Health Technology Assessment & Transfer

European Spine Journal

, Volume 20, Issue 7, pp 1024-1038

First online:

Open Access This content is freely available online to anyone, anywhere at any time.

Cost-effectiveness of guideline-endorsed treatments for low back pain: a systematic review

  • Chung-Wei Christine LinAffiliated withThe George Institute for Global Health and Sydney Medical School, The University of Sydney Email author 
  • , Marion HaasAffiliated withCentre for Health Economics Research and Evaluation, The University of Technology
  • , Chris G. MaherAffiliated withThe George Institute for Global Health and Sydney Medical School, The University of Sydney
  • , Luciana A. C. MachadoAffiliated withDepartamento de Fisioterapia e Terapia Ocupacional, Universidade Federal de Minas Gerais
  • , Maurits W. van TulderAffiliated withDepartment of Health Sciences and the EMGO Institute for Health and Care Research, Faculty of Earth and Life Sciences, VU University


Healthcare costs for low back pain (LBP) are increasing rapidly. Hence, it is important to provide treatments that are effective and cost-effective. The purpose of this systematic review was to investigate the cost-effectiveness of guideline-endorsed treatments for LBP. We searched nine clinical and economic electronic databases and the reference list of relevant systematic reviews and included studies for eligible studies. Economic evaluations conducted alongside randomised controlled trials investigating treatments for LBP endorsed by the guideline of the American College of Physicians and the American Pain Society were included. Two independent reviewers screened search results and extracted data. Data extracted included the type and perspective of the economic evaluation, the treatment comparators, and the relative cost-effectiveness of the treatment comparators. Twenty-six studies were included. Most studies found that interdisciplinary rehabilitation, exercise, acupuncture, spinal manipulation or cognitive-behavioural therapy were cost-effective in people with sub-acute or chronic LBP. Massage alone was unlikely to be cost-effective. There were inconsistent results on the cost-effectiveness of advice, insufficient evidence on spinal manipulation for people with acute LBP, and no evidence on the cost-effectiveness of medications, yoga or relaxation. This review found evidence supporting the cost-effectiveness of the guideline-endorsed treatments of interdisciplinary rehabilitation, exercise, acupuncture, spinal manipulation and cognitive-behavioural therapy for sub-acute or chronic LBP. There is little or inconsistent evidence for other treatments endorsed in the guideline.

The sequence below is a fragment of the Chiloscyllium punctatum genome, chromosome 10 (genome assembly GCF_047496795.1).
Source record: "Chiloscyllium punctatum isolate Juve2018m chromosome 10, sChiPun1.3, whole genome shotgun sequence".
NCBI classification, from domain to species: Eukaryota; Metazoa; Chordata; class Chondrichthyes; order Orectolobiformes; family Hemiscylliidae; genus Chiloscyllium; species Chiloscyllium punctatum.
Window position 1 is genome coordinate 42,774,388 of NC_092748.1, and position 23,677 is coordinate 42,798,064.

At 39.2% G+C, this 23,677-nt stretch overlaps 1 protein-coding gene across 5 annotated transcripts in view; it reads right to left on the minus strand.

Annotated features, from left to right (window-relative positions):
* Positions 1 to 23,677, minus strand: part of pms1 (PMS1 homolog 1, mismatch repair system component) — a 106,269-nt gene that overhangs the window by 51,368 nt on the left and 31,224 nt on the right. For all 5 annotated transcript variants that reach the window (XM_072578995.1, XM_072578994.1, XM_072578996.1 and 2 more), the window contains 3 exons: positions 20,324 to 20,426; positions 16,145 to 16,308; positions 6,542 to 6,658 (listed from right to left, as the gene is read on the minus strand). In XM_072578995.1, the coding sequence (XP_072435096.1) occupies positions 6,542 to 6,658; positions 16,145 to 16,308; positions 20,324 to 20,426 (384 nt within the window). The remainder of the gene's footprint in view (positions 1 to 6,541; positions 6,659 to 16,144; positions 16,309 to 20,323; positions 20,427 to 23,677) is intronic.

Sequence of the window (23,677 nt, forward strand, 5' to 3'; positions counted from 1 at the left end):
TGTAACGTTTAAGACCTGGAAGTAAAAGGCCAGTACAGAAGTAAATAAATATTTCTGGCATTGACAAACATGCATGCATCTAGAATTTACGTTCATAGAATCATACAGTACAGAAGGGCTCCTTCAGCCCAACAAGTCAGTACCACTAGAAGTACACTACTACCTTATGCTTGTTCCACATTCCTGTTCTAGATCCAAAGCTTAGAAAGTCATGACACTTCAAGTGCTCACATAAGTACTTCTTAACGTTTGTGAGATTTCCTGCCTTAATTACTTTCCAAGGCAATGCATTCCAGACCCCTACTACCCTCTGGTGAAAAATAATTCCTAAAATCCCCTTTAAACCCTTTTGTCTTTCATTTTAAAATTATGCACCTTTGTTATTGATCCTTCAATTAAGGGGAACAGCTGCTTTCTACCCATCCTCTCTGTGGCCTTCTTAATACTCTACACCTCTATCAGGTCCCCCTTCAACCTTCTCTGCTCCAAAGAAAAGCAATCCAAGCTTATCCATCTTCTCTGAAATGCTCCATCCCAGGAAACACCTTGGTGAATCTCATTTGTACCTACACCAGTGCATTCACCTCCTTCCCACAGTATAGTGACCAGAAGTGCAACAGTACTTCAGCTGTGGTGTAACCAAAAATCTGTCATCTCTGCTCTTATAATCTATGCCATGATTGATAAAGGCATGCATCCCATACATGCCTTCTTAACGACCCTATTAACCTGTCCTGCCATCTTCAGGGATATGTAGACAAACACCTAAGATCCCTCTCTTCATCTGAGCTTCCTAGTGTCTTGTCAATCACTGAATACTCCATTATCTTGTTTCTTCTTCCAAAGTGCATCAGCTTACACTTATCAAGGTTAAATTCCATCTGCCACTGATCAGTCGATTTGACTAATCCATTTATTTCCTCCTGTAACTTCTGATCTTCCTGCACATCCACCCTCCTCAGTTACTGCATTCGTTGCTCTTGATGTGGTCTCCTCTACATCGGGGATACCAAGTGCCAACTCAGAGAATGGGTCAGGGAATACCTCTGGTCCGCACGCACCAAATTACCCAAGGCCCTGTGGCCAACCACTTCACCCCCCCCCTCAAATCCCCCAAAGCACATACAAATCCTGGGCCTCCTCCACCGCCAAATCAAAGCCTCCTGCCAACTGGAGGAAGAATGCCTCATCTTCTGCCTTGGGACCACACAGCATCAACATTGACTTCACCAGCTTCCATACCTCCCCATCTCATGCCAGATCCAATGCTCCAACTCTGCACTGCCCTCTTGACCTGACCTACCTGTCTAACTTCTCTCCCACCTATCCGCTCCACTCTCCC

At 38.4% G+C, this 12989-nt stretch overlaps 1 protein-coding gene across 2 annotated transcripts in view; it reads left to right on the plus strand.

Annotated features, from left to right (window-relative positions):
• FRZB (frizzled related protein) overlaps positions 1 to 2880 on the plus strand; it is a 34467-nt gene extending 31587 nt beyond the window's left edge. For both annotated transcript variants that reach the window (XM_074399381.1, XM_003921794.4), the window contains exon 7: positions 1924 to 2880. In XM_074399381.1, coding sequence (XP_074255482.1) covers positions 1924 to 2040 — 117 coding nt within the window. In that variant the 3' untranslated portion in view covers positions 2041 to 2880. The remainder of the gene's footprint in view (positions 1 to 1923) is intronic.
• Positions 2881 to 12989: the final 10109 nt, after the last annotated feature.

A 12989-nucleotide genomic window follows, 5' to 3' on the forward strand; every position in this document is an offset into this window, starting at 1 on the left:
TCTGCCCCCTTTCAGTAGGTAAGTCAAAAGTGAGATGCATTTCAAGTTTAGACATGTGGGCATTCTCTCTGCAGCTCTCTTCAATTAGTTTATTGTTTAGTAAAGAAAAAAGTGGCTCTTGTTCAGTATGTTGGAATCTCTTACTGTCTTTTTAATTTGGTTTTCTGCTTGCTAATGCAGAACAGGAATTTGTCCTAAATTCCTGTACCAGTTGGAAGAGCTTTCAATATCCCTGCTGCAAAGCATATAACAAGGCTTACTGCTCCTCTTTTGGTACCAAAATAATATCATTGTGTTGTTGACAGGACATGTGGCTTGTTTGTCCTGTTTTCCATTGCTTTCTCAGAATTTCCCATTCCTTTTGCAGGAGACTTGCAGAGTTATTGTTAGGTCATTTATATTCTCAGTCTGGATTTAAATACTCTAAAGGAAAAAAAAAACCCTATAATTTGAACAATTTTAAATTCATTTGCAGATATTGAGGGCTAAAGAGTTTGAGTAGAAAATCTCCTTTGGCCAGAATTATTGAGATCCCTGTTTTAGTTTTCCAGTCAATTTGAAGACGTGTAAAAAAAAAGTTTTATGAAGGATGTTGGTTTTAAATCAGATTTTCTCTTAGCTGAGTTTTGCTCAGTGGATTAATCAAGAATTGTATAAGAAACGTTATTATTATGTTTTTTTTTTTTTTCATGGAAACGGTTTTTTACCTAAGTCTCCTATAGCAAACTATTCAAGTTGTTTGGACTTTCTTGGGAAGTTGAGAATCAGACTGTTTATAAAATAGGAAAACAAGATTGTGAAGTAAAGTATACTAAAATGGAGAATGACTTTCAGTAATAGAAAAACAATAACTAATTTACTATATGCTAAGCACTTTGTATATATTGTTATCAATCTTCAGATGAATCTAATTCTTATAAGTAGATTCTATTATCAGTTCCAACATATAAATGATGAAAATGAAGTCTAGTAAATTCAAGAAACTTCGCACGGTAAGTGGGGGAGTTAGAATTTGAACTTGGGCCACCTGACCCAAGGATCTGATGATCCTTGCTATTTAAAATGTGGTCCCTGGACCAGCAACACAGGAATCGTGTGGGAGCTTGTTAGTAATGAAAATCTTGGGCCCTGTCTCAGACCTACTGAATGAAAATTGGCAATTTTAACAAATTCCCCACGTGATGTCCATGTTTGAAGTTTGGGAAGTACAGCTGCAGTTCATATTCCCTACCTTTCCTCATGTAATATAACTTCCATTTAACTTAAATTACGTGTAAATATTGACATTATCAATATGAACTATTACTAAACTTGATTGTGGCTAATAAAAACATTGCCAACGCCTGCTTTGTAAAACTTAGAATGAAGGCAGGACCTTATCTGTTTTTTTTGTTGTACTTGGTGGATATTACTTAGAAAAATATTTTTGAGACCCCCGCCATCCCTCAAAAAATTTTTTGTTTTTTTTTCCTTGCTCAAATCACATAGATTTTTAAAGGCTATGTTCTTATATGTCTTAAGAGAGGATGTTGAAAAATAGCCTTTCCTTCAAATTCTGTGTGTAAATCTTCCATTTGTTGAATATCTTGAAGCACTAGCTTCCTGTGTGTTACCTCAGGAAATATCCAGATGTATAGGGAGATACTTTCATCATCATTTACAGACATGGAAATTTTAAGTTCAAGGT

Low back pain Cost-effectiveness analysis Systematic review